Combining different styles of approach to reach higher levels of success

Combining different styles of approach to reach higher levels of success

Dr. Anastasios Vekris, CEO of CDM Medical Group and Medical Director of Advanced Hair Clinics, underlines the importance of a ‘quality over quantity’ mindset


As a highly experienced plastic surgeon and notable figure in the Greek hair transplant industry, how would you describe the advances that have been made in hair transplants over the last few years? What have been some of the key scientific moments in your field in the last decade?

I would say that the more interesting advancements were introduced in the technical part of the procedures, as our equipment has improved a lot over the last years, allowing us to carry out more precise and detailed operations with better outcomes in terms of results and the overall conditions of our patients. Furthermore, I would say that the major difference in the last few years is that that hair transplantation procedures have become more popular and accessible, not just to medium or higher income individuals, as it was in the past. It has been popularized significantly, to a degree that more and more people, not just from advanced economies, but virtually all over the world, are interested and going through hair transplant procedures. This is a major thing for us, as we attract over the years patients from many countries around the world. Excluding the period of the pandemic that was rather challenging for the economy in general and for us, we did have a huge influx of patients from many countries around the world, coming to Greece and to our clinic to have their treatments with us. Percentages vary depending on the period. During the pandemic, the percentage was minimized, but on average I would say that 35 to 45 percent of our clients are internationals.


The world is still battling the COVID-19 pandemic and Greece has not been left unscathed. Amidst the pandemic, we have seen a number of innovative medical and healthcare solutions come forward and great strides being taken throughout the industry. What would you say the pandemic has taught us about investing in healthcare innovation, the medical sciences and upscaling medical infrastructure?

It was inevitable that the health system, both public and private, in all countries was to be in the middle of the pandemic from two different aspects. First, there was some undoubtable pressure on the system to treat all those patients with COVID-19 and to be able to compensate with the increased – and unprecedented – numbers of people that wanted treatment in hospital incubators. This was a challenge unparalleled to any other similar condition in the past, only resembling a war period. On the other hand, we did have an opportunity to develop better protocols of healthcare within our premises, as we were obliged by the pandemic. This was one of the positive effects of this pandemic, meaning that we needed to adjust ourselves and our practices in a more efficient, healthier, and careful way. Whatever protocols we needed to implement during the pandemic, maybe not all of them but some of them, are here to stay. This will be, in the long term, a profit for our individual patients and our business in general.


Greece has done well to position itself as a regional force in the plastic surgery and hair transplant industry. Do you see the Greek medical tourism industry as being regionally and internationally competitive? How internationally competitive is Greece’s medical infrastructure and the quality of its specialist clinicians?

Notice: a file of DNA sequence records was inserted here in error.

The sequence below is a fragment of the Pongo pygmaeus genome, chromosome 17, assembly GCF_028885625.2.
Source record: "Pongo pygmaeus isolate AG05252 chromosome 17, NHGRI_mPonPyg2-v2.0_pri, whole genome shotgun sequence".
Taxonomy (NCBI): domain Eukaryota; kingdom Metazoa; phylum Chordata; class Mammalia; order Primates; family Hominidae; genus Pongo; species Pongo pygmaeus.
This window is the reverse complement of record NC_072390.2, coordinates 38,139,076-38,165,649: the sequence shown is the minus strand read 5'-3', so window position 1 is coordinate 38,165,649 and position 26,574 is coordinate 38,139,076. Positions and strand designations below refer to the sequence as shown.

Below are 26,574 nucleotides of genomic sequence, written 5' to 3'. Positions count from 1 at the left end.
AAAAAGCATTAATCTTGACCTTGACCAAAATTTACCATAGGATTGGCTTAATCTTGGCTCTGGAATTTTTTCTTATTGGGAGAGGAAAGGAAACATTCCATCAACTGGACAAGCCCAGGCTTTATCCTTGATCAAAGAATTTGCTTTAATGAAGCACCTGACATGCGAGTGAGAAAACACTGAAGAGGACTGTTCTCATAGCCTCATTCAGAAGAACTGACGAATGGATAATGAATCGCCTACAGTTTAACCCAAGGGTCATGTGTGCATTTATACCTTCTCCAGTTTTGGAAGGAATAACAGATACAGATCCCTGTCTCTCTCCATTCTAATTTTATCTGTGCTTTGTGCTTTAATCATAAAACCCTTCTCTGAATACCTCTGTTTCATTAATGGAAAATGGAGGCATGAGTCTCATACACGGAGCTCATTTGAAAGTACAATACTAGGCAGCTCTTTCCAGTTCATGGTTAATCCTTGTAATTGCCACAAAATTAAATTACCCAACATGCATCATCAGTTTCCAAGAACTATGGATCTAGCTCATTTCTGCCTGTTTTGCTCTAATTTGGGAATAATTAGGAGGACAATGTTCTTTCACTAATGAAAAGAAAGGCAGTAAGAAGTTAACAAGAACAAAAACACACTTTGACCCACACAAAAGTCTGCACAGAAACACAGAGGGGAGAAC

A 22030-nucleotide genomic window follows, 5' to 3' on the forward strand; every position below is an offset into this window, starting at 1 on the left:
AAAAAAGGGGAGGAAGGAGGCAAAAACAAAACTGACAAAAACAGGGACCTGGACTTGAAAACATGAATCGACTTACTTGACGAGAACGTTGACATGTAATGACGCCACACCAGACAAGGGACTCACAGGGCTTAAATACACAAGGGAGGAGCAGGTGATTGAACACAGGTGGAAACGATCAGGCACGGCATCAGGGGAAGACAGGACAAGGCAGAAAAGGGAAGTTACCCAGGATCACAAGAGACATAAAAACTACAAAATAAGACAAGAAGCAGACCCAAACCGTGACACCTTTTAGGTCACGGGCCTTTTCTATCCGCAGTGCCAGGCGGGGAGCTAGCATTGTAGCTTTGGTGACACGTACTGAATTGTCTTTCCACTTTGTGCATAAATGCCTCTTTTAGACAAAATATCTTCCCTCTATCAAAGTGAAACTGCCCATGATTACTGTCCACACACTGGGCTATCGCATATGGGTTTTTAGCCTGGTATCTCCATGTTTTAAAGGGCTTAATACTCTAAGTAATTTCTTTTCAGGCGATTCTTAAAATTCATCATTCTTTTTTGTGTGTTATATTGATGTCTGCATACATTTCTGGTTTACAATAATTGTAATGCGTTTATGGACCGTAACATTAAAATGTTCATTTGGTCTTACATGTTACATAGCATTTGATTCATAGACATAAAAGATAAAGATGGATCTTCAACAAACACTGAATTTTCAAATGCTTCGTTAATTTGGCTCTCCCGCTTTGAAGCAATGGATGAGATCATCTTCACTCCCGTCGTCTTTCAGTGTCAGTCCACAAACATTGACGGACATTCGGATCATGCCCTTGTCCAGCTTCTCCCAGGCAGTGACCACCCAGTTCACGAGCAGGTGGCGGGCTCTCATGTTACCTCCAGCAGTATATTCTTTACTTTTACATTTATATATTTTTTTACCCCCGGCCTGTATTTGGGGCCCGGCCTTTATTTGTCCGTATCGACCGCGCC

We do have certain advantages that highlight a rather high level of facilities and trained staff, physicians, and assistants, which is equal to the best health systems in the world. Many of us have other studied, or trained abroad, in advanced Western countries. Returning to Greece, we brought along all this education and expertise. We have rather multilingual and advanced medical staff. Our facilities are good, as well as our equipment. We do have some issues. One major issue is common with all the other EU countries, which is the relative cost of providing the services because of the tax systems of the EU countries. There are many developing countries that are more competitive in that sector because the local governments give them some priorities and tax benefits in order to attract medical tourists. In European countries in general, not just in Greece, we face the problem of higher costs in maintenance of our services, higher payments in educating our trained staff and higher tax rates. Also, another issue, especially for Greece, that has improved over the last couple of years, is that we did have, during the financial crisis, the issue of difficulty in accessing Greece from abroad. This has improved a lot over the last years. Before the pandemic, we had a huge increase in direct flights from many destinations. This has stopped inevitably during the pandemic and now it starts again to grow slowly. We are optimistic that in the following years, Greece will attract more medical tourists and can be a real hub of providing medical services. The location of the country and the high level of expertise in our medical staff throughout various sectors of medicine will allow this. We have the facilities, we have the staff, we have the location and all we need is some support from the government and better terms and conditions of competition.


You have specialized in the FUE hair transplant, which has led to international acclaim at medical events and conferences. Added hereto, you are an industrious academic, publishing at least 80 scientific papers. Could you offer us some insight into what makes the FUE hair transplant technique different and of such a high standard?